NASCAR’s Failure to Respect July 4 Tradition at Daytona Highlights a Troubling Trend

Raise your hand if you enjoyed that snoozefest of a NASCAR Cup Series race that took place Sunday at Road America, the 4.048-mile road course in Elkhart Lake, Wisconsin.

Now think back to Richard Petty edging Cale Yarborough at the finish line to earn his landmark 200th Cup career victory on July 4, 1984 at Daytona International Speedway – with U.S. President Ronald Reagan in attendance and offering heartfelt postrace congratulations, no less. 

Next, consider Dale Earnhardt Jr.’s emotional victory at Daytona on July 7, 2001 – less than six months after his famous father perished in a wreck while driving nearly 200 mph on that same 2.5-mile hardtop. If you’re like a lot of people, you not only remember the final laps of that race in vivid detail, but you remember where you were when “Little E” gave not just Junior Nation but the entire NASCAR universe something to celebrate.

Finally, think of any other wild, nail-biting July 4 week finishes you might remember at The World Center of Racing. For many years, the Cup Series’ annual summertime showdown on Daytona’s high banks was formally known as the “Firecracker 400,” and almost without exception, it lived up to its name.

Road America lacks in on-track fireworks and history

OK, let’s fast-forward back to Sunday’s sleepy affair at Road America – where on-track passes among the frontrunners were sparse and nary a single caution flag waved outside of the mandatory stage breaks.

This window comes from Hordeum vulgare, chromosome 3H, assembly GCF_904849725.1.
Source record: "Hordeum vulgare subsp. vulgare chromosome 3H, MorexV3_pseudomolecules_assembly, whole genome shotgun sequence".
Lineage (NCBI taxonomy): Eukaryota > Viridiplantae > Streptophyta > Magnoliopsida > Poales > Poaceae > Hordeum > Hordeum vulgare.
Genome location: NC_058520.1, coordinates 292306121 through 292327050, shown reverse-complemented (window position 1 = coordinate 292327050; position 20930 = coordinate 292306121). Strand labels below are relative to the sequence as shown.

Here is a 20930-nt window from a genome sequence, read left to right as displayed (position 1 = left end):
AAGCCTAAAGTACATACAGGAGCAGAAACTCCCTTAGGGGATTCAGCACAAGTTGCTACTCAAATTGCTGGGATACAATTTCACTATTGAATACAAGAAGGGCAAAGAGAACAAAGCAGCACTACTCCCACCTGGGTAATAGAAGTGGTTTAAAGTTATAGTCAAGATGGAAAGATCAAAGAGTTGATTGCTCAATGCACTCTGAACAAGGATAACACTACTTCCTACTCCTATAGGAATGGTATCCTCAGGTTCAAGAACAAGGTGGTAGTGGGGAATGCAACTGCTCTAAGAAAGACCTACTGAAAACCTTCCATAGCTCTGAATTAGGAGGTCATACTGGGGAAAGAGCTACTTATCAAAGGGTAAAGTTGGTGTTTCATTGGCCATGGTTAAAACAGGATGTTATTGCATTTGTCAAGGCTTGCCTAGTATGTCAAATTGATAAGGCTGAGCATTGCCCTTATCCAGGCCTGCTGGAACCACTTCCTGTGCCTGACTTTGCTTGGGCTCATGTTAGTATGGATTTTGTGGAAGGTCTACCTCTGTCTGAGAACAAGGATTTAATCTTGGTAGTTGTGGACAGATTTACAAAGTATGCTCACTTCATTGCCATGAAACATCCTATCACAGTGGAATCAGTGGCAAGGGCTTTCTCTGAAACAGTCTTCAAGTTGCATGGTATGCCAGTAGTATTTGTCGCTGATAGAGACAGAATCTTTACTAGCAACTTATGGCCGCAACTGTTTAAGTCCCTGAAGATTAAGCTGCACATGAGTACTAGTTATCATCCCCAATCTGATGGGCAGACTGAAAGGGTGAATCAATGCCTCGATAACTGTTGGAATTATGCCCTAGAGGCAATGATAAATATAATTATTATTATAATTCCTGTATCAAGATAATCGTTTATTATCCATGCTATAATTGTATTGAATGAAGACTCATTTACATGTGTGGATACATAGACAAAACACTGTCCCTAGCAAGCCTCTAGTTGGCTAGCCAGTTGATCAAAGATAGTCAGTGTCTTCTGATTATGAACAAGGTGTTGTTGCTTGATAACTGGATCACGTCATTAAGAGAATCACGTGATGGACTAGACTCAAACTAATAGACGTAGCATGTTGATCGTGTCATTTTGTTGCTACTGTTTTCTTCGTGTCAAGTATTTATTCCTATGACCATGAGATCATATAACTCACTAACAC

Even worse than the humdrum on-track product, however, is the cruel reality that it came at the expense of a precious tradition. When NASCAR decided in 2020 to move its July 4 week race away from Daytona after 60 years of summertime showdowns at the fabled race track built in 1959 by the late NASCAR founder William H.G. “Big Bill” France, a piece of history died.

Now, instead of spending the holiday week at NASCAR’s most iconic track — a place where names like Earnhardt, Petty, Yarborough, Gordon, and Allison helped cement their status as legends of the sport — drivers and teams are out in Nowhere, Wisconsin making laps on a road course that prior to Sunday had hosted only one Cup event in NASCAR’s modern era.

Sadly, though, the removal of a July 4 week race from Daytona is hardly the only schedule change in recent times that makes purist race fans cringe, and even some drivers wonder why NASCAR’s decision-makers are seemingly so eager to disrespect the sport’s history.

Abandoning the Brickyard oval for a road course is unpopular

Before adding Road America to the Cup Series schedule in 2021, NASCAR’s premier division took a July 4 week detour to Indianapolis Motor Speedway for just one year. As unsettling as it was to see Indy move from late July or early August to Daytona’s usual spot on the summer schedule, far worse news came last year when NASCAR’s top brass decided it would be a wise idea for the Cup Series’ lone annual race at the fabled Indy facility to be contested on Indy’s 14-turn, 2.439-mile road course instead of the hallowed 2.5-mile oval that opened for business in 1909.